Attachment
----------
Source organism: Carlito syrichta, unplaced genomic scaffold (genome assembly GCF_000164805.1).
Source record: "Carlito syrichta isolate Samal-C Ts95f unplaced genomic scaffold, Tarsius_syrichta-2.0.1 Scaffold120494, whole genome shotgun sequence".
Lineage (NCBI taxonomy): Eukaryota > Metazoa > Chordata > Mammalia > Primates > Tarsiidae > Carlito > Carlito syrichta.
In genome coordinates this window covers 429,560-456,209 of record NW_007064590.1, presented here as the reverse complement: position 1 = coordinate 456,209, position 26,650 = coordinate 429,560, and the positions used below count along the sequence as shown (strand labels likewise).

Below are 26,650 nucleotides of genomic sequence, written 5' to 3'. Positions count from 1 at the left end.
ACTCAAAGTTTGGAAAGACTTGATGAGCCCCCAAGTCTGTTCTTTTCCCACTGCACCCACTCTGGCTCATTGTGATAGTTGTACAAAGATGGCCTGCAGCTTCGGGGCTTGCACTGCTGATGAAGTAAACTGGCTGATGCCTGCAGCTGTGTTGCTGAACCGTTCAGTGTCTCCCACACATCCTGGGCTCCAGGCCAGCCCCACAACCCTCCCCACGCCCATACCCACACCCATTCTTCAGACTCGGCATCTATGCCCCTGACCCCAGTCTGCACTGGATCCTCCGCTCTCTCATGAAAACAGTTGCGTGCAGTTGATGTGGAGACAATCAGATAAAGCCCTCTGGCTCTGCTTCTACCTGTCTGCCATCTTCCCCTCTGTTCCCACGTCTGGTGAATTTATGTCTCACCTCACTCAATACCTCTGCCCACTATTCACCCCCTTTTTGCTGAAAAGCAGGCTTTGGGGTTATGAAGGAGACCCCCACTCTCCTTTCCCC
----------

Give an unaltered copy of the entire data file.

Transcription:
Source organism: Carlito syrichta, unplaced genomic scaffold (genome assembly GCF_000164805.1).
Source record: "Carlito syrichta isolate Samal-C Ts95f unplaced genomic scaffold, Tarsius_syrichta-2.0.1 Scaffold120494, whole genome shotgun sequence".
Lineage (NCBI taxonomy): Eukaryota > Metazoa > Chordata > Mammalia > Primates > Tarsiidae > Carlito > Carlito syrichta.
In genome coordinates this window covers 429,560-456,209 of record NW_007064590.1, presented here as the reverse complement: position 1 = coordinate 456,209, position 26,650 = coordinate 429,560, and the positions used below count along the sequence as shown (strand labels likewise).

Below are 26,650 nucleotides of genomic sequence, written 5' to 3'. Positions count from 1 at the left end.
ACTCAAAGTTTGGAAAGACTTGATGAGCCCCCAAGTCTGTTCTTTTCCCACTGCACCCACTCTGGCTCATTGTGATAGTTGTACAAAGATGGCCTGCAGCTTCGGGGCTTGCACTGCTGATGAAGTAAACTGGCTGATGCCTGCAGCTGTGTTGCTGAACCGTTCAGTGTCTCCCACACATCCTGGGCTCCAGGCCAGCCCCACAACCCTCCCCACGCCCATACCCACACCCATTCTTCAGACTCGGCATCTATGCCCCTGACCCCAGTCTGCACTGGATCCTCCGCTCTCTCATGAAAACAGTTGCGTGCAGTTGATGTGGAGACAATCAGATAAAGCCCTCTGGCTCTGCTTCTACCTGTCTGCCATCTTCCCCTCTGTTCCCACGTCTGGTGAATTTATGTCTCACCTCACTCAATACCTCTGCCCACTATTCACCCCCTTTTTGCTGAAAAGCAGGCTTTGGGGTTATGAAGGAGACCCCCACTCTCCTTTCCCC